Last week I wondered whether the Cubs would give Triple-A MVP Bryan LaHair a legitimate opportunity in the majors and the answer so far is yes, as the 28-year-old has played in nine games while batting .458 with six extra-base hits in 24 at-bats.
Of course, he’ll come back down to earth eventually and it remains to be seen if the Cubs have LaHair in their 2012 plans. If they don’t, Bruce Levine of ESPN Chicago reports that he’ll have no problem finding work in Japan:
According to scouting sources, numerous Japanese teams have been scouting and are prepared to make offers to LaHair, if he becomes a free agent following the 2011 season. LaHair said he has had conversations with some representatives of Japanese baseball.
It may be a moot point, as the Cubs could retain LaHair by keeping him on the 40-man roster and still not decide to give him an extended shot in Chicago, but as Levine notes they did sell Micah Hoffpauir to a Japanese team last year for $200,000.
LaHair told Levine that he’s intrigued by the possibility of playing in Japan, in part because the money would be significantly better than at Triple-A, “but the dream is to be in the major leagues and this is where I want to be.” He doesn’t project as a star or anything, but hitting .338 with 38 homers at Triple-A should earn a guy a couple hundred at-bats to prove himself.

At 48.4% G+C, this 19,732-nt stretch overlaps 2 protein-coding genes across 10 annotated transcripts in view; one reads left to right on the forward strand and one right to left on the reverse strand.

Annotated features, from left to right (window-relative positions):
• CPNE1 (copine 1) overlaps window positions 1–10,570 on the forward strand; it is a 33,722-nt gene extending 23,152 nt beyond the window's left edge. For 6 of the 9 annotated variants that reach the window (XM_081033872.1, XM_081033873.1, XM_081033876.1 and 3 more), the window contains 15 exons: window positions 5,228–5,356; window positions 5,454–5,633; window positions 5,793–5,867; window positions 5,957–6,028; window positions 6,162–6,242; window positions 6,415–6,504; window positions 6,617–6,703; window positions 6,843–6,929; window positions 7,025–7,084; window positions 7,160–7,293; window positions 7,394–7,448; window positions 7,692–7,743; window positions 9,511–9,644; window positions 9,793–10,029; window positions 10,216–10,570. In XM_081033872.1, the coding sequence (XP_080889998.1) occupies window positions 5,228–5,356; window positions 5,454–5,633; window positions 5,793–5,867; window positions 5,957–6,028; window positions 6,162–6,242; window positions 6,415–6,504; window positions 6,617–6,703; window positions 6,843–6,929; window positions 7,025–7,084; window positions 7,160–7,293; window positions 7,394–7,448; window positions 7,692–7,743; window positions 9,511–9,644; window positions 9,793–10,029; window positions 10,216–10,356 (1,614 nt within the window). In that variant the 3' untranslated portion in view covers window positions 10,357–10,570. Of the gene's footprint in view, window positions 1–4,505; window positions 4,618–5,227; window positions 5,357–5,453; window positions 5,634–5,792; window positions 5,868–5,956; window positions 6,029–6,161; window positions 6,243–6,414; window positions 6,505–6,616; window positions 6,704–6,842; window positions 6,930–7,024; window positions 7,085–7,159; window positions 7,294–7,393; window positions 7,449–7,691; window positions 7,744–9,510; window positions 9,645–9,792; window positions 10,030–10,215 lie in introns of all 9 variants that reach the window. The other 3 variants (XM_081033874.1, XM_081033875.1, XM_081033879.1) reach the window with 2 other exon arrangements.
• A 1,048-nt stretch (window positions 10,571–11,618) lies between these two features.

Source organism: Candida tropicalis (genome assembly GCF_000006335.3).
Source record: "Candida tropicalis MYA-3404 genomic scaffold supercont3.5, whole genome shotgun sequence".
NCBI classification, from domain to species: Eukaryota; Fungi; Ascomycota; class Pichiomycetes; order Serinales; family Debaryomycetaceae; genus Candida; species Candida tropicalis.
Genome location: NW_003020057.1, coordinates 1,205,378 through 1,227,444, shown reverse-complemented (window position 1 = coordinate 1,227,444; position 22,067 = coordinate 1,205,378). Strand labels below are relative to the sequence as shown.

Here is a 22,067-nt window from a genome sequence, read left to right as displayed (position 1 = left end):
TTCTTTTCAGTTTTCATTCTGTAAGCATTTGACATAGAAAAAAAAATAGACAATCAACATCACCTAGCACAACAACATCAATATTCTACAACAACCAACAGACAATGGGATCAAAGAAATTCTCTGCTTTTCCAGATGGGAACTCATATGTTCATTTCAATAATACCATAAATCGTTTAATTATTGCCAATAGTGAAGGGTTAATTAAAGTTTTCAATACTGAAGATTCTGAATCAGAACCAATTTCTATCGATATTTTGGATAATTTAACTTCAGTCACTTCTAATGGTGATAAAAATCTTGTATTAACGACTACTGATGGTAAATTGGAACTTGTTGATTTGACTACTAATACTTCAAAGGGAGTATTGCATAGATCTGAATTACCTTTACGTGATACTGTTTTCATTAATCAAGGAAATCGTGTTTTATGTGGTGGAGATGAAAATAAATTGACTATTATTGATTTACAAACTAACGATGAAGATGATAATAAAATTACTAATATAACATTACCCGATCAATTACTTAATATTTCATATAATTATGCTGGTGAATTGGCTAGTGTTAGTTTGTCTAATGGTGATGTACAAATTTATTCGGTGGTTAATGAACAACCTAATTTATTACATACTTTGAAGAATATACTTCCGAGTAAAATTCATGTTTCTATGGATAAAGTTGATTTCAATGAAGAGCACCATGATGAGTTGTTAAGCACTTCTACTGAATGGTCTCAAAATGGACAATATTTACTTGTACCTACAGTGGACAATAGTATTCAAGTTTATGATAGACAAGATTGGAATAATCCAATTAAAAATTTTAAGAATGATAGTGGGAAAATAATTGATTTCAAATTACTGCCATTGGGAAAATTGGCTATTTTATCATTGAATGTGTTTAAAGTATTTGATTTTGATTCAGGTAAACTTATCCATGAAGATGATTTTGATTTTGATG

Blue Jays closer Ken Giles hasn’t exactly turned things around since joining the Blue Jays on July 31, when the club sent embattled closer Roberto Osuna to the Astros. Giles posted a 4.99 ERA in 30 2/3 innings with the Astros, then put up a slightly less miserable 4.58 ERA in 17 2/3 innings with the Jays. Still, he’s much happier with the Jays than he was with the Astros, even after winning the World Series with them last year. He said to Rosie DiManno of the Toronto Star, “I’m actually enjoying the game more than I did for my entire tenure in Houston. It’s kind of weird to say that because I won a World Series with that team. But it’s like, I just felt trapped there. I didn’t feel like myself there. Overall, I felt out of place.”
Giles also said “the communication was lost” with the Astros and it was something that came easy with the Jays. He said, “When I came here, they stayed patient with me. I said hey, I want to work on this thing till I’m comfortable. All right. OK, I’m comfortable, let’s move on to this next thing. Pitching, you can’t just try to fix everything at once. For me, I had to take baby steps to get my groove back. The Jays allowed me to do that. Yeah, the team was out of contention, but it doesn’t matter. It’s still my career. I still have to prove myself. Them being so patient with me, understanding what I want to do, was very, very big.”
Giles, 28, has two more years of arbitration eligibility remaining. He has shown promise despite his overall mediocre numbers. In non-save situations this season (with both the Astros and Jays), he has a 9.12 ERA. But in save situations, his ERA is a pristine 0.38. Giles could be a closer the Jays find themselves leaning on as they attempt to get back into competitive shape. Since it sounds like Giles is quite enamored with Toronto and with the Blue Jays, a discussion about a contract extension certainly could be had.